Corporate Canada have January 20, 2017 marked on their calendars with a massive smiley face. While Inauguration Day is something many of us are trying to pretend will never happen, an overwhelming majority of Canadian business executives are pumped up at the prospect of a Donald Trump presidency.
That’s according to a survey conducted by public opinions research company, The Gandalf Group. Between November 16 and December 8, they conducted phone calls with 155 Canadians executives at the largest 1,000 companies in the country to assess the implications of a Donald Trump presidency on the American and Canadian economies.
Surprise, surprise, 85 percent of C-Suiters said the transition to a Republican Trump administration will have a positive impact on the U.S. economy over the next two years. More than half — 52 percent — expect their businesses to benefit from Trump’s policies, and almost two-thirds — 65 percent — believe the political climate in the U.S. will be better for business over the next five years, than it was in the last five years, where unemployment rates fell from 9.9 percent to 4.9 percent under the Obama administration.
Canadian businesses, says the Gandalf Group survey, love Trump, the billionaire businessman, who successfully wooed working class America into believing that he was out to get tough on Wall Street but then promptly hired a slew of former Wall Street executives to fill key positions in his cabinet.
I mean frankly, this is far from shocking. Trump is a Wall Street man through and through, just one who has a chameleon-like instinct to mould his beliefs to whatever audience he’s speaking to. A salesman, who craftily tells people exactly what they want to hear.
During the 1990s, some of the biggest Wall Street banks like Deutsche Bank, UBS AG, and Lehman Brothers benefitted heavily from loaning money to Trump’s various casino and hotel businesses. While the Donald has pledged to “drain the swamp”, he’s also thrown in a couple of treats for corporations — a vow to slash corporate taxes in the U.S. from 35 percent to 15 percent, and scale back Obama-era policies that were designed to protect workers. Heck, he’s even backtracked on what American companies were so terrified of — the threat of a 40 percent tariff for U.S. corporations who move their businesses abroad.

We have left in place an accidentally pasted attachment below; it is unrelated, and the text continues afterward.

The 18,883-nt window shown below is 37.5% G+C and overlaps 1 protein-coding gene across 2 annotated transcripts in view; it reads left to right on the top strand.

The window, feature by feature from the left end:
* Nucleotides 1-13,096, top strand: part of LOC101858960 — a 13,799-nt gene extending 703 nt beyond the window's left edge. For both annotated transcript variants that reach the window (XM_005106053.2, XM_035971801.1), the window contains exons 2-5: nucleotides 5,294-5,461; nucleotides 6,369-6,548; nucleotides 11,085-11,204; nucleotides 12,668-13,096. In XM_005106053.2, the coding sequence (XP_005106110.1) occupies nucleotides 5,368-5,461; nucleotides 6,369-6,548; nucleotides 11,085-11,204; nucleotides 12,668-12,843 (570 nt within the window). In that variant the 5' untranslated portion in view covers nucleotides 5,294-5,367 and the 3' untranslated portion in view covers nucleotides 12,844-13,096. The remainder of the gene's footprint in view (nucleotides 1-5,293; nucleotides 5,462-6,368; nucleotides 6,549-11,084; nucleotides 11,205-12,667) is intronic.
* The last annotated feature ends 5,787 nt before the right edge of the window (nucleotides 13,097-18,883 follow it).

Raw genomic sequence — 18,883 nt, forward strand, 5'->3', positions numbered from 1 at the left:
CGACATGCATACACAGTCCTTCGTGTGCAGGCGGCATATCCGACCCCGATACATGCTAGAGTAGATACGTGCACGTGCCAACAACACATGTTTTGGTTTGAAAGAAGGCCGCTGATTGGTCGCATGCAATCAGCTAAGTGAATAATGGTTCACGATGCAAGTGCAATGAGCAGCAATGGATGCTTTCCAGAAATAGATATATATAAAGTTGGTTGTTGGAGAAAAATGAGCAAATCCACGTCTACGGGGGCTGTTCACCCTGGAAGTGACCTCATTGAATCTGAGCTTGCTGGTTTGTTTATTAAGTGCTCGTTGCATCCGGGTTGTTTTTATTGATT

While Donald Trump’s actual economic policies (except on trade) might not have a direct impact on Canadian businesses, who are after all subject to the Canadian law and tax system, the Trump hype in corporate Canada comes from the fact that it’s a business guy that became President. A lover of money and profit. A friendly, reassuring face in the post-recession world of corporate haters.
Indeed, 69 percent of C-Suite executives surveyed either somewhat or strongly agreed with the statement that “Canada’s best days are ahead”. When asked if the result of the U.S. election changed the way in which they planned to do business in the short-term, a third of respondents who answered “yes”, said they aimed to “increase business and investment in the U.S.”, a confidence that surely comes from the Trump administration’s jovial approach to big business.
It’s also worth mentioning that a large number of Canadian executives believe that the Trump administration will be a “boon for energy markets”. 88 percent say that Trump will approve the Keystone XL pipeline by 2018, and 69 percent believe that Trump will be supportive of Canada’s oil and gas sector — somewhat strange, considering the fact that he’s pledged to access “50 trillion in untapped shale, oil and natural gas reserves”, which is bound to impact the global competitiveness of Alberta’s oil sands sector.
The only reservation corporate Canada seemed to have with Trump was when it came to trade. According to the survey, most executives believe Trump will forge ahead with his threats to renegotiate or withdraw from NAFTA and that his administration will make other moves that could hamper global trade, which would not bode well for the Canadian economy. Their suggestion? That the Canadian government return to the basics of capitalism by “preserving free trade, tariff levels and market access” — ideas that Trump’s Commerce Secretary, Wilbur Ross might have some opposition to.
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